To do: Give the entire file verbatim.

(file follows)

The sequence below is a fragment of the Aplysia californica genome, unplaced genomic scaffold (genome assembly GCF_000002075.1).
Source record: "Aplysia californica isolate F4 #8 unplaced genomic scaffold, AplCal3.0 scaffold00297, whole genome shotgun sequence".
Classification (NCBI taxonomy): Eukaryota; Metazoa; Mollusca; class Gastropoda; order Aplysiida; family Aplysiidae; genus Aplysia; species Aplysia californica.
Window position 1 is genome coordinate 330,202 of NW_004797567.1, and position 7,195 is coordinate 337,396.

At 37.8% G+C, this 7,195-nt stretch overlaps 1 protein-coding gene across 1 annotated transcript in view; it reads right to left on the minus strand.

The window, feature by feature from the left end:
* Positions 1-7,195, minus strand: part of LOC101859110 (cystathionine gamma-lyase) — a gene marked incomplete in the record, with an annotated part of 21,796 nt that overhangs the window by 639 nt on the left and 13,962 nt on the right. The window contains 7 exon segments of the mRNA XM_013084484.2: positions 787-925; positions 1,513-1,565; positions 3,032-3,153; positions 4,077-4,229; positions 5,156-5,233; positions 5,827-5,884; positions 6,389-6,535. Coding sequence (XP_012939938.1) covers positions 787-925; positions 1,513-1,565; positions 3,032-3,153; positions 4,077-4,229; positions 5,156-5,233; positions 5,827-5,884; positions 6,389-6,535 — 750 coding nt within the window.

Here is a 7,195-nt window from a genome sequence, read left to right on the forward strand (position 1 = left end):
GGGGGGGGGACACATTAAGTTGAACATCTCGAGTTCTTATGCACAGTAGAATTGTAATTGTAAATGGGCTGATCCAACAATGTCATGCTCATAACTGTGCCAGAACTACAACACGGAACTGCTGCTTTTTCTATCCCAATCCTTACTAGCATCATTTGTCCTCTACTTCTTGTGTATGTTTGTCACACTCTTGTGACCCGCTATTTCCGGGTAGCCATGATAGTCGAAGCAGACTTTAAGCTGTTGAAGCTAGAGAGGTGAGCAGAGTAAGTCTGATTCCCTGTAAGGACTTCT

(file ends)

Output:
The sequence below is a fragment of the Aplysia californica genome, unplaced genomic scaffold (genome assembly GCF_000002075.1).
Source record: "Aplysia californica isolate F4 #8 unplaced genomic scaffold, AplCal3.0 scaffold00297, whole genome shotgun sequence".
Classification (NCBI taxonomy): Eukaryota; Metazoa; Mollusca; class Gastropoda; order Aplysiida; family Aplysiidae; genus Aplysia; species Aplysia californica.
Window position 1 is genome coordinate 330,202 of NW_004797567.1, and position 7,195 is coordinate 337,396.

At 37.8% G+C, this 7,195-nt stretch overlaps 1 protein-coding gene across 1 annotated transcript in view; it reads right to left on the minus strand.

The window, feature by feature from the left end:
* Positions 1-7,195, minus strand: part of LOC101859110 (cystathionine gamma-lyase) — a gene marked incomplete in the record, with an annotated part of 21,796 nt that overhangs the window by 639 nt on the left and 13,962 nt on the right. The window contains 7 exon segments of the mRNA XM_013084484.2: positions 787-925; positions 1,513-1,565; positions 3,032-3,153; positions 4,077-4,229; positions 5,156-5,233; positions 5,827-5,884; positions 6,389-6,535. Coding sequence (XP_012939938.1) covers positions 787-925; positions 1,513-1,565; positions 3,032-3,153; positions 4,077-4,229; positions 5,156-5,233; positions 5,827-5,884; positions 6,389-6,535 — 750 coding nt within the window.

Here is a 7,195-nt window from a genome sequence, read left to right on the forward strand (position 1 = left end):
GGGGGGGGGACACATTAAGTTGAACATCTCGAGTTCTTATGCACAGTAGAATTGTAATTGTAAATGGGCTGATCCAACAATGTCATGCTCATAACTGTGCCAGAACTACAACACGGAACTGCTGCTTTTTCTATCCCAATCCTTACTAGCATCATTTGTCCTCTACTTCTTGTGTATGTTTGTCACACTCTTGTGACCCGCTATTTCCGGGTAGCCATGATAGTCGAAGCAGACTTTAAGCTGTTGAAGCTAGAGAGGTGAGCAGAGTAAGTCTGATTCCCTGTAAGGACTTCT